Translated by Delija Valiukenas
In 1941, 14-year-old Dalia and her family are deported from their native Lithuania to a labour camp in Siberia. As the strongest member of her family she submits to twelve hours a day of manual labour. At the age of 21, she escapes the gulag and returns to Lithuania. She writes her memories on scraps of paper and buries them in the garden, fearing they might be discovered by the KGB. They are not found until 1991, four years after her death. This is the story Dalia buried. The immediacy of her writing bears witness not only to the suffering she endured but also the hope that sustained her. It is a Lithuanian tale that, like its author, beats the odds to survive.
Reading Shadows on the Tundra reminded me just why my main reading goal for 2019 was to read more translated literature. I’ve been to Vilnius, spending days exploring the city and reading about the country’s history in museums and galleries, and even after that I realise now how little I really got the history until I read this. It’s relentless. Brutal. Unflinching. Raw. A thousand similar adjectives still wouldn’t quite convey just how powerful this book is. It isn’t for the faint-hearted – Dalia’s record of her experiences of the Soviet Gulag doesn’t make for easy reading and I often felt physically uneasy while reading what she endured – but it was absolutely worth it. Every grimace and every tear.
I knew about Lithuania’s history but, as with so many things, it’s the personal accounts that get you to see past the overwhelming statistics and stark facts and understand what these sweeping events really meant to individuals. This account is beautifully written and, told as it is from Dalia’s personal experience, doesn’t get lost in trying to convey the scale of the deportations – it’s one young girl’s story of what she and her family went through, and a hugely impactful one at that.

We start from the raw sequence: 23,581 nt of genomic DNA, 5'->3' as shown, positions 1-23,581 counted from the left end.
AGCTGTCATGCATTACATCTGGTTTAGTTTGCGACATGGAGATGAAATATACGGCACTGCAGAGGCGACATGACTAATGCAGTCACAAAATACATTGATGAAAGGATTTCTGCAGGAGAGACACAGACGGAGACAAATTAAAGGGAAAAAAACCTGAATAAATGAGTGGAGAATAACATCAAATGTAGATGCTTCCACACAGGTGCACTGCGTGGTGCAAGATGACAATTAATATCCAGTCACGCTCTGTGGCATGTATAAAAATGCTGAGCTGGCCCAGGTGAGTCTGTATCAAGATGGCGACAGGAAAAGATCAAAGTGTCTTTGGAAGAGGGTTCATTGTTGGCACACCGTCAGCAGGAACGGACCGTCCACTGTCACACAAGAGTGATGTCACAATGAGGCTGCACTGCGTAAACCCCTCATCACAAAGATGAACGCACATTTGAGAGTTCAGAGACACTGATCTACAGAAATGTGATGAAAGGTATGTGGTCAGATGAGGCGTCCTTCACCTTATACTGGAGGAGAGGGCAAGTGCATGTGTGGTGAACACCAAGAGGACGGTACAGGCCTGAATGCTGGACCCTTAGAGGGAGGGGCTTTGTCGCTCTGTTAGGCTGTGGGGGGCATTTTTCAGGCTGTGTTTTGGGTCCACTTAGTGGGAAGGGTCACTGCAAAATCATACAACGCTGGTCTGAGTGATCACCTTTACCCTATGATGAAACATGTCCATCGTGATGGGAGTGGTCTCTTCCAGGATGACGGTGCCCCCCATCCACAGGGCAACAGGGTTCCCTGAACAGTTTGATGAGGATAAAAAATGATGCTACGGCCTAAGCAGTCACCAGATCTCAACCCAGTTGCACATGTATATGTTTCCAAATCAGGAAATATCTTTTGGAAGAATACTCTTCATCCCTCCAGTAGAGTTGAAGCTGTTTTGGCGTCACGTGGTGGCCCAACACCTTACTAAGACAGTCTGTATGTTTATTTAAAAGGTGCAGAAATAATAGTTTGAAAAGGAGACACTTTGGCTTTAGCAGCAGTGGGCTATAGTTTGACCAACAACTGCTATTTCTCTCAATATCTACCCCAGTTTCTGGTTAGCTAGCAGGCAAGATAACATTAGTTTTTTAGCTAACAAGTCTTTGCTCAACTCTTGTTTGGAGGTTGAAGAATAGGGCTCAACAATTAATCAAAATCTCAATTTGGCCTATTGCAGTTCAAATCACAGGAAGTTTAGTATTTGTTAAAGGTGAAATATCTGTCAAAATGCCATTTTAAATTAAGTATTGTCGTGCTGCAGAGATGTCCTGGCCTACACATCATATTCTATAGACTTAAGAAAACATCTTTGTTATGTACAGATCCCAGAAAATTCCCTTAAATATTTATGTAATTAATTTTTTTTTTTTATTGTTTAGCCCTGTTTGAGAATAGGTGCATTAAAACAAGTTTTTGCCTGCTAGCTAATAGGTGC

What I suppose is remarkable is that while it’s undeniably dark, there’s hope. I wonder if that’s in part because Dalia wrote this account when she had managed to escape, or if she always did have such a conviction that she’d survive. Either way (and I know that this sounds melodramatic) there’s something life affirming about Shadows on the Tundra. Even while the Lithuanians were subject to appalling cruelty, there are those that refuse to lose hope, those who show compassion and refuse to give up on their humanity. There’s just so much to take from these 200 pages.
One thing (among the many things) that I love about the books that Peirene Press publishes is that they’re all short enough that you can comfortably read them in one go. Even if that hadn’t been the case, I’m not sure I’d have had much alternative with Shadows on the Tundra. The writing is urgent and direct and almost impossible to wrench yourself away from. There aren’t chapter breaks and it’s often difficult to tell how much time has passed. I’m not always a fan of that type of writing but the stream of consciousness style suits this narrative – the flow and passage of the pages mirroring the flow and passage of Dalia’s days perfectly. People come and go as they pass in and out of Dalia’s life. There are deaths of people you as a reader have only known about for two pages and even those are heartbreaking, not only because they were obviously the deaths of real people but also because death has become so commonplace that each is simply told without emotion.
Read it, cry over it and then please come back here so that we can talk about it.
Overall: I know that book reviewers wheel out this phrase all the time and it can feel like a worn out old statement but this book really is important. There isn’t much more I can say. I finished it yesterday and it’s still playing on my mind. I expect that it will be for some time to come.
Date finished: 09 March 2019
Pictured edition published: by Peirene Press in June 2018
Source: Bought – publisher subscription
Pop Sugar Challenge Prompt: A novel with no chapters/unusual chapter headings/unconventionally numbered chapters